Beacon also contends that notice of the transfer was not given pursuant to sections 6-105 and 6-107 of the New York Uniform Commercial Code. Unless there is compliance with the notice requirement, in the language of the Code, the transfer "is ineffective against any creditor of the transferor." This, of course, implies that a judgment creditor of the transferor may levy execution on the property. Furthermore, section 6-111 of the New York Uniform Commercial Code expressly provides that ". . . if the transfer has been concealed, actions may be brought or levies made within six months after its discovery." Hence, Beacon contends that since it obtained its judgment within six months of its discovery of the "concealed" transfer, it should be permitted to proceed to enforce its judgment against Brothers.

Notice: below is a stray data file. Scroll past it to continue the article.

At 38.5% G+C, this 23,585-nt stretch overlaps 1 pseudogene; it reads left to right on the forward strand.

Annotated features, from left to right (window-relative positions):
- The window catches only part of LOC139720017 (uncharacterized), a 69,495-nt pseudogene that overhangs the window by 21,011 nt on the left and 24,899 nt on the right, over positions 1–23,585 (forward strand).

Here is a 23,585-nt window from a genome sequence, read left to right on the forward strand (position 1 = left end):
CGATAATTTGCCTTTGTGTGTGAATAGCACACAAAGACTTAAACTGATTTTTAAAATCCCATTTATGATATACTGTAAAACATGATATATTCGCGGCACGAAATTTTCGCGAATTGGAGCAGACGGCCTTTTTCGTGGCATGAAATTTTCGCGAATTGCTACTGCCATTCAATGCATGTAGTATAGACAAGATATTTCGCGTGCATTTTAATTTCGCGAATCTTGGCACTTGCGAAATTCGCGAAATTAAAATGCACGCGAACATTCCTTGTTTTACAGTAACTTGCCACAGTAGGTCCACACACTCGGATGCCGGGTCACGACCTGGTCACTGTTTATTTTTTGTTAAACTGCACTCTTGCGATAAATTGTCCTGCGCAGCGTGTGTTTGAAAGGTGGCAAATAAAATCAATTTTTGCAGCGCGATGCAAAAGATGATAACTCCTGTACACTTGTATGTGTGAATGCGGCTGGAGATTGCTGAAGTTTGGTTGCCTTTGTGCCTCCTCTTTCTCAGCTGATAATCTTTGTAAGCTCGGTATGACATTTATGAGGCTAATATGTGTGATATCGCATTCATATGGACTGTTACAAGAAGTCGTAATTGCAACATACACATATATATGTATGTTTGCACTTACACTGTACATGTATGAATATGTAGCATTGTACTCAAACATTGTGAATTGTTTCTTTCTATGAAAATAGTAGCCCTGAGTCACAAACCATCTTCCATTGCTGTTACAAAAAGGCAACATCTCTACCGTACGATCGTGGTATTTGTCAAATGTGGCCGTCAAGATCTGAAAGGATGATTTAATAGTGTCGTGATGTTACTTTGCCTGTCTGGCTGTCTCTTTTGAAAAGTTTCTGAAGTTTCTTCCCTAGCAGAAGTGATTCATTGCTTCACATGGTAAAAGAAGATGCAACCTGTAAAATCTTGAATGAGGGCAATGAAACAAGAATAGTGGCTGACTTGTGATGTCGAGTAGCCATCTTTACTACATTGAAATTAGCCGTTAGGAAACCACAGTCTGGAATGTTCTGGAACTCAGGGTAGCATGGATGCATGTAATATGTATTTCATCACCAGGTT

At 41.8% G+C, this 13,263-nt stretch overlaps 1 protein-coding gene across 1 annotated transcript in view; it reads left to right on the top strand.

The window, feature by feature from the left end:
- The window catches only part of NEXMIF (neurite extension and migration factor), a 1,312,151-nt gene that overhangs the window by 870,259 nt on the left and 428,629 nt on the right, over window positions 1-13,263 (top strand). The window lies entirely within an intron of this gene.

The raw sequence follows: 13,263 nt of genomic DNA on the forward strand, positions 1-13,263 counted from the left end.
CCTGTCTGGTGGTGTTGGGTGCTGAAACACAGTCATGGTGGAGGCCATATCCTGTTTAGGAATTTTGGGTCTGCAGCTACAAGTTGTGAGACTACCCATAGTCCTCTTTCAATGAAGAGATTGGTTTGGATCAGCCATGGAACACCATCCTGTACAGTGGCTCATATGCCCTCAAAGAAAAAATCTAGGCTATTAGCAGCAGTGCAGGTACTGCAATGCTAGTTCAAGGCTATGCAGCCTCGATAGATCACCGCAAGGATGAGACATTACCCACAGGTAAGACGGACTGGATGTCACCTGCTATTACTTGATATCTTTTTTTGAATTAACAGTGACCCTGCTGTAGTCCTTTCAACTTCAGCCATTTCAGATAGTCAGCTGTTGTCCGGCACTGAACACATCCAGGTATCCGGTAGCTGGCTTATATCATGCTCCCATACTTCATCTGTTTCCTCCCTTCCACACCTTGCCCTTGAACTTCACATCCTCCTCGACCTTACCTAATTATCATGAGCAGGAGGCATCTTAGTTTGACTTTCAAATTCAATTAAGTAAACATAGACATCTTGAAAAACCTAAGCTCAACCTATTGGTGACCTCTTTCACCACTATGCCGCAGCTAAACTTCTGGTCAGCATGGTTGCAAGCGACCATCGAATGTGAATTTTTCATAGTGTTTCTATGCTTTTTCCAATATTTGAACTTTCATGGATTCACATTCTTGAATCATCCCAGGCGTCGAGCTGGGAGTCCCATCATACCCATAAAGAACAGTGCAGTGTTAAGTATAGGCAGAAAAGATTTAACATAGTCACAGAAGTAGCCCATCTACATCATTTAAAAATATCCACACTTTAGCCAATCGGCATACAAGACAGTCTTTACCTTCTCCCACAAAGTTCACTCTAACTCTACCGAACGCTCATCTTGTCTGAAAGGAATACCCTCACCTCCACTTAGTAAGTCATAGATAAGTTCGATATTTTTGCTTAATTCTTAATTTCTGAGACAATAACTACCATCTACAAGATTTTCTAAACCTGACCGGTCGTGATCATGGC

Beacon does not dispute the findings of fact made by the Referee. Rather, it asserts that the specific conclusions of law drawn from the facts are incorrect, and a proper subject for judicial review.
On the record presented the court cannot find that the Referee's findings were clearly erroneous or that the transfer was concealed or fraudulent. General Orders in Bankruptcy, Order 47. Nevertheless, even if the court were to assume that the transfer was concealed Beacon cannot prevail on this petition to review the order of the Referee.
Since the property was in custodia legis, it is conceded that the Referee had jurisdiction to determine the issue presented. Simply stated, therefore, the question presented, is whether the Referee was correct in his decision that the rights of the Trustee in Bankruptcy were superior to those of Beacon, a creditor of the transferor.
On the established facts there is no doubt that the Referee was correct in holding that the rights of the Trustee in Bankruptcy were superior to those of Beacon.